Russia-Ukraine war: Tunisian students escape carnage to chaos on the Romanian border
Fedi dreamed of being a doctor, so when he started his first year of medical school in Ukraine's eastern city of Dnipro in January, he never thought a Russian invasion would stop him in his tracks, just three month after he started.
This week, the 19-year-old Tunisian was on a bus that carried him and almost 250 other Tunisians 1,000 km from eastern Ukraine into neighbouring Romania.
He was no longer a student, he was a refugee.
Fedi, who comes from the coastal city of Sfax, was planning on staying in Dnipro for six years. Now he needs to find another place to study and live.
“I spent three days awake before we left,” Fedi told Middle East Eye after he arrived at the Siret border crossing between Ukraine and Romania on Monday evening.
“There were air planes going over Dnipro and we were hearing bombs and sirens all night.”
Fedi is just one of the thousands of Arab students fleeing Ukraine into Romania. But, he explained, their evacuation is thanks to just one man: Nadhem Bahri.
Asma, an Algerian student whose parents live in Tunis, arrived with Fedi on Monday evening. She told MEE that she owes everything to Bahri, who organised her evacuation, though she was in contact with the Tunisian government.
Bahri is a Tunisian doctor and the director of Dnipro Service, an educational consultancy that has been helping students from North Africa to apply to universities in Ukraine since 2006.
He told MEE he’s used to managing crises by now. First it was the fighting in Donbas in 2013, then the Covid-19 pandemic in 2020.
“We already had logistical experience to evacuate people from Ukraine,” he told MEE.
Bahri and his team have been in contact with the Tunisian ambassador in Moscow to coordinate the evacuation of Tunisian students from Ukraine.
At the Siret border crossing on Tuesday, Chebbi and Obaid, volunteers sent by Tunisia’s embassy in Serbia, were trying to find a new batch of students who were supposed to arrive that morning.
The Tunisian government gathered its staff from embassies across eastern Europe together and deployed them at each border crossing to receive incoming students. The Tunisian embassy in Belgrade was assigned the Siret crossing.
After an hour of looking everywhere for them, the first one arrived. When he entered, Abdullah, a 22-year-old medicine student in his fourth year, was wearing a jacket with a furry cloak and was dragging his luggage as he looked for a familiar face.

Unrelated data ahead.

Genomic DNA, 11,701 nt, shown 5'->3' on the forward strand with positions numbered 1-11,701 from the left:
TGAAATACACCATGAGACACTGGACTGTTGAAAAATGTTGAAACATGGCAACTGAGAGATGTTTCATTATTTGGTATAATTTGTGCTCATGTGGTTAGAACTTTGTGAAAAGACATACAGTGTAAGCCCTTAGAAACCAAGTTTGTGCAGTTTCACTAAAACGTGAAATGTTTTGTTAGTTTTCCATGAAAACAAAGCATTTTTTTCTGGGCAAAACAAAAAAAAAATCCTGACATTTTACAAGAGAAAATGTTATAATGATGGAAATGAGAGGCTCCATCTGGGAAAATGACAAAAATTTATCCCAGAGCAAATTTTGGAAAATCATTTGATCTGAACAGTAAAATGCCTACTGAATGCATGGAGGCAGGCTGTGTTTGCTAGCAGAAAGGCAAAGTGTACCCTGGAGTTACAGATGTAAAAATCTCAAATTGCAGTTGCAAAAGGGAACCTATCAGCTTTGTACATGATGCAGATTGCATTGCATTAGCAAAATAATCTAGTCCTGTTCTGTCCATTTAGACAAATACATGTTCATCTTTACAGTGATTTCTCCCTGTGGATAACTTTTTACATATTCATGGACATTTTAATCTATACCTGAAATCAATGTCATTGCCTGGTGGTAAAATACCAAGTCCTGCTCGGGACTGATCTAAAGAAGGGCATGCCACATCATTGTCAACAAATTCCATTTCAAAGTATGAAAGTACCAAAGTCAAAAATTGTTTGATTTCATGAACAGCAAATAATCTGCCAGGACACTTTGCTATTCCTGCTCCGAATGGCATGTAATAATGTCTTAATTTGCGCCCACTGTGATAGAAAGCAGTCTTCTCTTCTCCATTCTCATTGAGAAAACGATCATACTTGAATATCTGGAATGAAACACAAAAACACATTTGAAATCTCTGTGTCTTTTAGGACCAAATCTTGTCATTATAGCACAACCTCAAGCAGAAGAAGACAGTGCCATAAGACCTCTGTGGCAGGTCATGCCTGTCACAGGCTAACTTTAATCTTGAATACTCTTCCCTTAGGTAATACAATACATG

The embassy envoys welcomed him as Romanian volunteers offered warm food and drinks.
It took Abdullah 22 hours to get from Dnipro to the border, and he didn’t manage to get a minute's sleep on the way.
“There were so many checkpoints,” said Abudllah. “Every half an hour there was one and they were checking our documents.”
There were only 30 Tunisians in this batch, significantly less than the 250 the night before.
Next through the crossing was 22-year-old Ahmed, who had his right hand in a cast after a crush in the Dnipro metro trapped it in a door.
“The cast is badly done, I need to redo it when I get to Tunisia,” he said.
Next to Ahmed was Yushka, his Yorkshire Terrier, trembling because of the freezing cold. Chebbi took her to the bus, where the new arrivals would soon leave for Bucharest, where charter flights would take them to Tunis.
A group of five Moroccans weren’t as lucky as the Tunisians. Upon their arrival they were confused, cold and tired. Volunteers offered to help them, but they didn’t know what to do and who to trust.
No one from their embassy was waiting for them.
Not going back
Asma, the Algerian student, was still in a state of shock after seeing the Russian invasion turn her life upside down.
“I still don’t accept this situation, this was not easy for us, we’re just students and we moved to Ukraine to study,” she said. “Now we find ourselves in a critical situation, it’s horrible.”
She said that she was a bit disappointed in the university and her government, as they had both downplayed the possibility of an invasion and told them not to worry. Other countries, she said, instructed their students to evacuate much quicker.
The Tunisian government had not responded to a request for comment on its evacuation plan before publication.
Because of the quick evacuation notice, none of the students managed to pack all their bags. They all had one suitcase with the essential things. Neither Fedi nor Asma want to go back when the war ends.
“I don’t have any guarantees that the war will not start again,” said Fedi.
There was some discrimination on the Ukrainian side, the 19-year old Tunisian said, as the authorities didn’t want to let Arab and Indian students leave. But he doesn’t hold it against them.
“They don’t represent Ukrainian people. Ukrainians are very nice,” said Fedi.
In the background, someone shouted in French: “Our university got bombed!"
The news was met with a gasp and relief.